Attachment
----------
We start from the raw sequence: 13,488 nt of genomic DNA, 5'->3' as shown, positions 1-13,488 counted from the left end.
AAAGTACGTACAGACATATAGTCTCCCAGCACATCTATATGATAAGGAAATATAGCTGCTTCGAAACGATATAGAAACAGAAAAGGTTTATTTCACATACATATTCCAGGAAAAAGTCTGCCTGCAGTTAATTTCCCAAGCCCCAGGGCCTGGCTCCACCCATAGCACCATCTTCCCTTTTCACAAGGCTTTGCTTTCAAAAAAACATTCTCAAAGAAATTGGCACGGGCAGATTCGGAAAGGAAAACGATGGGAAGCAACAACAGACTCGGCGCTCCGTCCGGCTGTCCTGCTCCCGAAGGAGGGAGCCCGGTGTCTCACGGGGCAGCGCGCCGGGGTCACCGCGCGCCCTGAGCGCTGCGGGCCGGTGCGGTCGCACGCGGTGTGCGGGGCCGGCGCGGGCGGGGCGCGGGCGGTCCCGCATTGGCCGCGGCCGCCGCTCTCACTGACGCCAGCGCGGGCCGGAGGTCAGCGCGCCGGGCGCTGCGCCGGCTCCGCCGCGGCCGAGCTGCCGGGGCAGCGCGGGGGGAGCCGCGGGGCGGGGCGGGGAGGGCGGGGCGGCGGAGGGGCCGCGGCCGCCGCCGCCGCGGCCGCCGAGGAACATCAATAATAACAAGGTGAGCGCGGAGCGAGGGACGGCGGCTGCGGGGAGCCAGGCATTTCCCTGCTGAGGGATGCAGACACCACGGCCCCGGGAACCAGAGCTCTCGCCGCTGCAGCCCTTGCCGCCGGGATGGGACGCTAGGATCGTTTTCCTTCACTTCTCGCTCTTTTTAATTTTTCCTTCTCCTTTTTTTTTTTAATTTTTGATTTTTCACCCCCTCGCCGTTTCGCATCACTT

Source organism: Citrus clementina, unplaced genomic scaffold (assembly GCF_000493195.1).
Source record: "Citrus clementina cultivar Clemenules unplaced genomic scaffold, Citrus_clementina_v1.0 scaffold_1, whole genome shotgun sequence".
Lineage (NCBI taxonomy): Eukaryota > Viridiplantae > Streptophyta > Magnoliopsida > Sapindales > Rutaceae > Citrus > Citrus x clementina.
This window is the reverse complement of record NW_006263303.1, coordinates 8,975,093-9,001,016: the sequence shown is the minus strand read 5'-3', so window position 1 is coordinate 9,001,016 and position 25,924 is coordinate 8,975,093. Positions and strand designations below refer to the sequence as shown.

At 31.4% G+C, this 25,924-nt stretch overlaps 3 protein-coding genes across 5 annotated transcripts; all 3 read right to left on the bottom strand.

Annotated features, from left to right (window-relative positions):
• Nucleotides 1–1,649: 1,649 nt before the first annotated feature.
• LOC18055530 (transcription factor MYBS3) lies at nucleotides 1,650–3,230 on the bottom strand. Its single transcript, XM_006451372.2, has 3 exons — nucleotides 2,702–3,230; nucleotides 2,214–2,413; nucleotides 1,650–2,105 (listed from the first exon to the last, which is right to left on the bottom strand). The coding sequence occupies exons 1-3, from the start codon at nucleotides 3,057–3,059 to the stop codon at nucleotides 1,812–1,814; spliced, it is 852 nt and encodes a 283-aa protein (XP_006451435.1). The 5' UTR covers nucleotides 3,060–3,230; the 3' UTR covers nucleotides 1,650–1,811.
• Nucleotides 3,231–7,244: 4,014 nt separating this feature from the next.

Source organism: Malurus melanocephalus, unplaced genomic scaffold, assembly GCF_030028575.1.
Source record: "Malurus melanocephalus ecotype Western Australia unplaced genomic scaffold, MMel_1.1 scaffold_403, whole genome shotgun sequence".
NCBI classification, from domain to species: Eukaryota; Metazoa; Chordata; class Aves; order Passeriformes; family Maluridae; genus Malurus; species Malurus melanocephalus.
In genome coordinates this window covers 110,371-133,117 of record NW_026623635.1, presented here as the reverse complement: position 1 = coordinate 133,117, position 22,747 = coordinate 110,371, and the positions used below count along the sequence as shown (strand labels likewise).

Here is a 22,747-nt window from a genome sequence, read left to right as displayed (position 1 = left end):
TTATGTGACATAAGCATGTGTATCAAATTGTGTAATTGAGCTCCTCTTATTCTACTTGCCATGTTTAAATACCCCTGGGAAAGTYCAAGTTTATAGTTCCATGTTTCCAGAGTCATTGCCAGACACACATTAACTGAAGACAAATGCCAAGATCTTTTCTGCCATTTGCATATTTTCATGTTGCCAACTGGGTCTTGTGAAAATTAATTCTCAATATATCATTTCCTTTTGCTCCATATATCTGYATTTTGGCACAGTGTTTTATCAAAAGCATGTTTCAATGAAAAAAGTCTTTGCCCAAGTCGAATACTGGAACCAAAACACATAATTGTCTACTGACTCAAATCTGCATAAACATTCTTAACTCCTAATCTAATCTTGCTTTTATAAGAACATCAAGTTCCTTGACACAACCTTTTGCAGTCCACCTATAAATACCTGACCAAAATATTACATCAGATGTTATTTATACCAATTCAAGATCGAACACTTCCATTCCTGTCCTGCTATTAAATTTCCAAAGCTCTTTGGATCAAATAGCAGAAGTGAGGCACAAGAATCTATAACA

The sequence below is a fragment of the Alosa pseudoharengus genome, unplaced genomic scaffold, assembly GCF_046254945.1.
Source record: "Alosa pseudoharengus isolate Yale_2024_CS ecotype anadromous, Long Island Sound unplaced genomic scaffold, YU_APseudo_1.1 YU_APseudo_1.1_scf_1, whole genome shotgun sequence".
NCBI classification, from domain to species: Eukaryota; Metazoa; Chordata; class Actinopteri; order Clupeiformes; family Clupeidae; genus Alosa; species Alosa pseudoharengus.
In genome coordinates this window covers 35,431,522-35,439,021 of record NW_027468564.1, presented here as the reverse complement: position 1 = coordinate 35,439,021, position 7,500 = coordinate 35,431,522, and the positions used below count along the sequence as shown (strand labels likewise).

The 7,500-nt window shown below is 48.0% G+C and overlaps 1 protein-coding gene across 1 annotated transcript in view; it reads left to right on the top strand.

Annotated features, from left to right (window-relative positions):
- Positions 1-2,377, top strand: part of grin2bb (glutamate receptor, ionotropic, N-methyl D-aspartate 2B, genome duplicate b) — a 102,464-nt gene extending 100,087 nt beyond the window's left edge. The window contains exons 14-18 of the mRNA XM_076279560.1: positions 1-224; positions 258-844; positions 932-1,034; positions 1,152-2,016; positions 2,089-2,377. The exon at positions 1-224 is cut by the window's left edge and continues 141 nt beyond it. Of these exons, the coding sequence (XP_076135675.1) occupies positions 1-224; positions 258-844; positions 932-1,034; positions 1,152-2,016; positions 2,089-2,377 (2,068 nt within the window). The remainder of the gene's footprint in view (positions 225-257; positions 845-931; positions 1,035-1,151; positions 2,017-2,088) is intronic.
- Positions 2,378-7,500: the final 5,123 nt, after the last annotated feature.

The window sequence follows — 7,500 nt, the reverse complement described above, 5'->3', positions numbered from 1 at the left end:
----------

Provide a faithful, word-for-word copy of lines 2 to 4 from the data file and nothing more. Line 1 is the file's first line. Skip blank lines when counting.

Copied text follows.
AAAGTACGTACAGACATATAGTCTCCCAGCACATCTATATGATAAGGAAATATAGCTGCTTCGAAACGATATAGAAACAGAAAAGGTTTATTTCACATACATATTCCAGGAAAAAGTCTGCCTGCAGTTAATTTCCCAAGCCCCAGGGCCTGGCTCCACCCATAGCACCATCTTCCCTTTTCACAAGGCTTTGCTTTCAAAAAAACATTCTCAAAGAAATTGGCACGGGCAGATTCGGAAAGGAAAACGATGGGAAGCAACAACAGACTCGGCGCTCCGTCCGGCTGTCCTGCTCCCGAAGGAGGGAGCCCGGTGTCTCACGGGGCAGCGCGCCGGGGTCACCGCGCGCCCTGAGCGCTGCGGGCCGGTGCGGTCGCACGCGGTGTGCGGGGCCGGCGCGGGCGGGGCGCGGGCGGTCCCGCATTGGCCGCGGCCGCCGCTCTCACTGACGCCAGCGCGGGCCGGAGGTCAGCGCGCCGGGCGCTGCGCCGGCTCCGCCGCGGCCGAGCTGCCGGGGCAGCGCGGGGGGAGCCGCGGGGCGGGGCGGGGAGGGCGGGGCGGCGGAGGGGCCGCGGCCGCCGCCGCCGCGGCCGCCGAGGAACATCAATAATAACAAGGTGAGCGCGGAGCGAGGGACGGCGGCTGCGGGGAGCCAGGCATTTCCCTGCTGAGGGATGCAGACACCACGGCCCCGGGAACCAGAGCTCTCGCCGCTGCAGCCCTTGCCGCCGGGATGGGACGCTAGGATCGTTTTCCTTCACTTCTCGCTCTTTTTAATTTTTCCTTCTCCTTTTTTTTTTTAATTTTTGATTTTTCACCCCCTCGCCGTTTCGCATCACTT

Source organism: Citrus clementina, unplaced genomic scaffold (assembly GCF_000493195.1).
Source record: "Citrus clementina cultivar Clemenules unplaced genomic scaffold, Citrus_clementina_v1.0 scaffold_1, whole genome shotgun sequence".